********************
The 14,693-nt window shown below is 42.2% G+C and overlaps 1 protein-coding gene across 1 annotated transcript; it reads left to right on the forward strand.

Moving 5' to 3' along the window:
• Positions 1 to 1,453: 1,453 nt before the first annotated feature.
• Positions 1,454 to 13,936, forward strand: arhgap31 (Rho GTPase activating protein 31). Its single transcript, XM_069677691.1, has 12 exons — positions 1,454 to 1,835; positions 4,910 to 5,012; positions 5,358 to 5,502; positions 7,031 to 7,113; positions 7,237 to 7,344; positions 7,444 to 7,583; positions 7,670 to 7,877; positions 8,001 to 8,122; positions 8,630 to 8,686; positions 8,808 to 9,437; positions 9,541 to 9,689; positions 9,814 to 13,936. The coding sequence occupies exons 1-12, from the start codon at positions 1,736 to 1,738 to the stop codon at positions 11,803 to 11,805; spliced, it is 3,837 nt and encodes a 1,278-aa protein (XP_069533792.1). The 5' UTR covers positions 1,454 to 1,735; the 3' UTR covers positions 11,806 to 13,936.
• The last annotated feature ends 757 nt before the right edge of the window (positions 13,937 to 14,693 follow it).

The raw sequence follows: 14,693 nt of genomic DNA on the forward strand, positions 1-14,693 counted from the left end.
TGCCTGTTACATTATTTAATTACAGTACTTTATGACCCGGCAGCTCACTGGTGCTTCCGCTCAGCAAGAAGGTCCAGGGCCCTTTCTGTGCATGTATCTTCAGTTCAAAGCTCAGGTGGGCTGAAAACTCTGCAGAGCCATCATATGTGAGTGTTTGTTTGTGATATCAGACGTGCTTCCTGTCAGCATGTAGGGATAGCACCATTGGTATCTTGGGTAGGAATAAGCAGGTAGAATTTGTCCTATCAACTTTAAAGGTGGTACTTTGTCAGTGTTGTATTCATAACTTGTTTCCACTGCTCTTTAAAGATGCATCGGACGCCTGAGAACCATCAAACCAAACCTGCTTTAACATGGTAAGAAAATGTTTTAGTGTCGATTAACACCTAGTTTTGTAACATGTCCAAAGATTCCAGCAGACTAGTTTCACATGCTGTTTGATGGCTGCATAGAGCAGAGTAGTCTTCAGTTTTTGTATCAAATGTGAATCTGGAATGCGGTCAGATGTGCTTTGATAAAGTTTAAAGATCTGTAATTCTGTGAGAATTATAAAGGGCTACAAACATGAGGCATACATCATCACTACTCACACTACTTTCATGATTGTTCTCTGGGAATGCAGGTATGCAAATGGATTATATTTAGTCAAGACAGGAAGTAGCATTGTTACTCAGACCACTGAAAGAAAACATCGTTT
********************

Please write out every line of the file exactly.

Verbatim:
The 14,693-nt window shown below is 42.2% G+C and overlaps 1 protein-coding gene across 1 annotated transcript; it reads left to right on the forward strand.

Moving 5' to 3' along the window:
• Positions 1 to 1,453: 1,453 nt before the first annotated feature.
• Positions 1,454 to 13,936, forward strand: arhgap31 (Rho GTPase activating protein 31). Its single transcript, XM_069677691.1, has 12 exons — positions 1,454 to 1,835; positions 4,910 to 5,012; positions 5,358 to 5,502; positions 7,031 to 7,113; positions 7,237 to 7,344; positions 7,444 to 7,583; positions 7,670 to 7,877; positions 8,001 to 8,122; positions 8,630 to 8,686; positions 8,808 to 9,437; positions 9,541 to 9,689; positions 9,814 to 13,936. The coding sequence occupies exons 1-12, from the start codon at positions 1,736 to 1,738 to the stop codon at positions 11,803 to 11,805; spliced, it is 3,837 nt and encodes a 1,278-aa protein (XP_069533792.1). The 5' UTR covers positions 1,454 to 1,735; the 3' UTR covers positions 11,806 to 13,936.
• The last annotated feature ends 757 nt before the right edge of the window (positions 13,937 to 14,693 follow it).

The raw sequence follows: 14,693 nt of genomic DNA on the forward strand, positions 1-14,693 counted from the left end.
TGCCTGTTACATTATTTAATTACAGTACTTTATGACCCGGCAGCTCACTGGTGCTTCCGCTCAGCAAGAAGGTCCAGGGCCCTTTCTGTGCATGTATCTTCAGTTCAAAGCTCAGGTGGGCTGAAAACTCTGCAGAGCCATCATATGTGAGTGTTTGTTTGTGATATCAGACGTGCTTCCTGTCAGCATGTAGGGATAGCACCATTGGTATCTTGGGTAGGAATAAGCAGGTAGAATTTGTCCTATCAACTTTAAAGGTGGTACTTTGTCAGTGTTGTATTCATAACTTGTTTCCACTGCTCTTTAAAGATGCATCGGACGCCTGAGAACCATCAAACCAAACCTGCTTTAACATGGTAAGAAAATGTTTTAGTGTCGATTAACACCTAGTTTTGTAACATGTCCAAAGATTCCAGCAGACTAGTTTCACATGCTGTTTGATGGCTGCATAGAGCAGAGTAGTCTTCAGTTTTTGTATCAAATGTGAATCTGGAATGCGGTCAGATGTGCTTTGATAAAGTTTAAAGATCTGTAATTCTGTGAGAATTATAAAGGGCTACAAACATGAGGCATACATCATCACTACTCACACTACTTTCATGATTGTTCTCTGGGAATGCAGGTATGCAAATGGATTATATTTAGTCAAGACAGGAAGTAGCATTGTTACTCAGACCACTGAAAGAAAACATCGTTT